A member of the PHP engineering team warned Web developers of the software flaws in an advisory on Wednesday, but security experts believe that while some in the Internet underground have tools to exploit the flaw, few people have the resources.
"It is not really easy to execute," said Johannes Ullrich, chief technology officer for the SANS (System Administration, Networking, and Security) Internet Storm Center, who obtained a program file that illustrates the vulnerability.
A handful of holes appear in different versions of PHP, a scripting language that can be installed on many different Web servers--including Apache, Microsoft's Internet Information Server and iPlanet--allowing them to create Web pages on the fly from a database of information.
PHP software originally stood for Personal Homepage, before the script evolved into a much more complex language. It's best known for letting developers create more-easily modified Web sites based entirely on a collection of open-source software known as LAMP, which includes the Linux operating system, the Apache Web server, the MySQL database, and PHP or Python scripting languages. Survey firm Netcraft estimates that nearly nine million Web servers, about 64 percent, use Apache, and because of PHP's popularity, a large fraction of those sites are likely to have the software installed.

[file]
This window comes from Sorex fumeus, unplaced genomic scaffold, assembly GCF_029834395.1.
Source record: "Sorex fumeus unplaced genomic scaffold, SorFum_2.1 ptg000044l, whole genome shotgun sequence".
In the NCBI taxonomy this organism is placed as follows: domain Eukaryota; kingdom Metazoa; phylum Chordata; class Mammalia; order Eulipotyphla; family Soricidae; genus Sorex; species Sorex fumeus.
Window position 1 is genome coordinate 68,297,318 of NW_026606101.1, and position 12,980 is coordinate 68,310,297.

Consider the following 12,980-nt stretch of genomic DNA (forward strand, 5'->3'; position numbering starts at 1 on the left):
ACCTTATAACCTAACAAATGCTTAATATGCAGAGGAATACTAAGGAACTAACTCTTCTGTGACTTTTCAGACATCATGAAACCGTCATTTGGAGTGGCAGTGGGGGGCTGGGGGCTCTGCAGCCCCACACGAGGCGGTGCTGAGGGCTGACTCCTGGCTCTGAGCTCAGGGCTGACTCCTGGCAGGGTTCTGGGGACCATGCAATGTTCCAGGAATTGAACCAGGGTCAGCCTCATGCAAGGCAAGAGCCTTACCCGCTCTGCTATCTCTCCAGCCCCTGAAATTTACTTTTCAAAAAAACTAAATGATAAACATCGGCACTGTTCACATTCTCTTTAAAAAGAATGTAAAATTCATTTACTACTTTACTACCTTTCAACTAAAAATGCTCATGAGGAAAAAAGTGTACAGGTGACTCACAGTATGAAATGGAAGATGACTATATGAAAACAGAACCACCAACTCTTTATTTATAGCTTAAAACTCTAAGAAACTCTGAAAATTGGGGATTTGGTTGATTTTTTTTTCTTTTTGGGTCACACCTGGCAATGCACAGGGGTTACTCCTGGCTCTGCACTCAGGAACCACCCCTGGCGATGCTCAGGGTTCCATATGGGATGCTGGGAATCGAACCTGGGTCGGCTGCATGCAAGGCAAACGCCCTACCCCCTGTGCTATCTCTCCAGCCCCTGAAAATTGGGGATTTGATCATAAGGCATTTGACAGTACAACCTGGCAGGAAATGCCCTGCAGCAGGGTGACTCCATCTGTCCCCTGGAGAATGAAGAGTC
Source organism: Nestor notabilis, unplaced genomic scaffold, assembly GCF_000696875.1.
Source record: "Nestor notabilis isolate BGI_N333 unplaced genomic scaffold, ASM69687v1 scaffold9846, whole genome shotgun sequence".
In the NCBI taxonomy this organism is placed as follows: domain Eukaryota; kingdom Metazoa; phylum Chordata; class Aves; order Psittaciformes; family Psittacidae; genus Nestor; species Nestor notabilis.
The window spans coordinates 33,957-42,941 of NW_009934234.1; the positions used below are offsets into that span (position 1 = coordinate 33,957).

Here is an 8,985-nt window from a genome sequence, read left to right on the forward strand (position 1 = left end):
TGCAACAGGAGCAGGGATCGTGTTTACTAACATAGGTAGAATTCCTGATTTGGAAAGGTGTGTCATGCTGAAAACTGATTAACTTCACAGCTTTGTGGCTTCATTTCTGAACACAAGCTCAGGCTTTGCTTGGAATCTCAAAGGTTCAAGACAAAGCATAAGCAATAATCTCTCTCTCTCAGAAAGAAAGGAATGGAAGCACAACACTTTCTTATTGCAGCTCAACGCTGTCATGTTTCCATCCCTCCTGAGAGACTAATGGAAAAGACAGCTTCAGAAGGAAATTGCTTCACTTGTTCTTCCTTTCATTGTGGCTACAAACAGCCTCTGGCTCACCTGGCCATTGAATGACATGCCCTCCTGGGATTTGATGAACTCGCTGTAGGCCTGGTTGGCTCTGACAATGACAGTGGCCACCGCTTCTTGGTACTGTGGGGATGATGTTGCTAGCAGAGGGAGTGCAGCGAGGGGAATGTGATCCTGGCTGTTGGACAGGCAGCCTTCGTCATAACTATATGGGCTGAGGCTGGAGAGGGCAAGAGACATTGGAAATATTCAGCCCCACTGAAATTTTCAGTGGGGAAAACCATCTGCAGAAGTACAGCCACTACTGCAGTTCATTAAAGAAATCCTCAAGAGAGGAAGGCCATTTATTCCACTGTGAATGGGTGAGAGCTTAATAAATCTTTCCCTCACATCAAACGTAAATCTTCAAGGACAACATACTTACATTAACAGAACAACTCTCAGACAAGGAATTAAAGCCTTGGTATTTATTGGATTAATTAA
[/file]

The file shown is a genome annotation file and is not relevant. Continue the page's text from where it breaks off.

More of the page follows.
The flaws affect mainly Web sites running on Linux and Solaris operating systems. However, one flaw also affects Microsoft operating systems running versions 3.0.10 to 3.0.18 of the PHP module, according to an advisory released by German security and Internet software company e-Matters.
In the past, Microsoft's Internet Information Server has had a slew of problems with flaws in its components that allowed hackers and worms to break in. This time, the software appears to be less vulnerable to the PHP flaw.
The flaws, a collection of heap overflows and problematic boundary checks, could crash vulnerable servers or allow attackers full access to them, said the advisory. Different flaws affect various versions of PHP, from 3.0.10 to 4.1.1.
Ullrich and the PHP Web site recommend that Linux and Solaris Web sites using PHP upgrade their software to the latest version, 4.1.2, which solves the problem.
The Computer Emergency Response Team (CERT) Coordination Center at Carnegie Mellon University also warned of the flaw Wednesday.
Ullrich said the problems posed by the vulnerabilities are heightened because security experts are uncertain how widely knowledge of the flaws has spread.
"There are these two camps. The disclosure people shout and say they have a new exploit," Ullrich said, referring to "exploit code," or programs capable of taking advantage of the software flaws, "and the non-disclosure people hold on to it and use it to attack certain sites, and trade them in IRC chat rooms."
Ullrich believes the latter group may have had exploit code for as long as a month.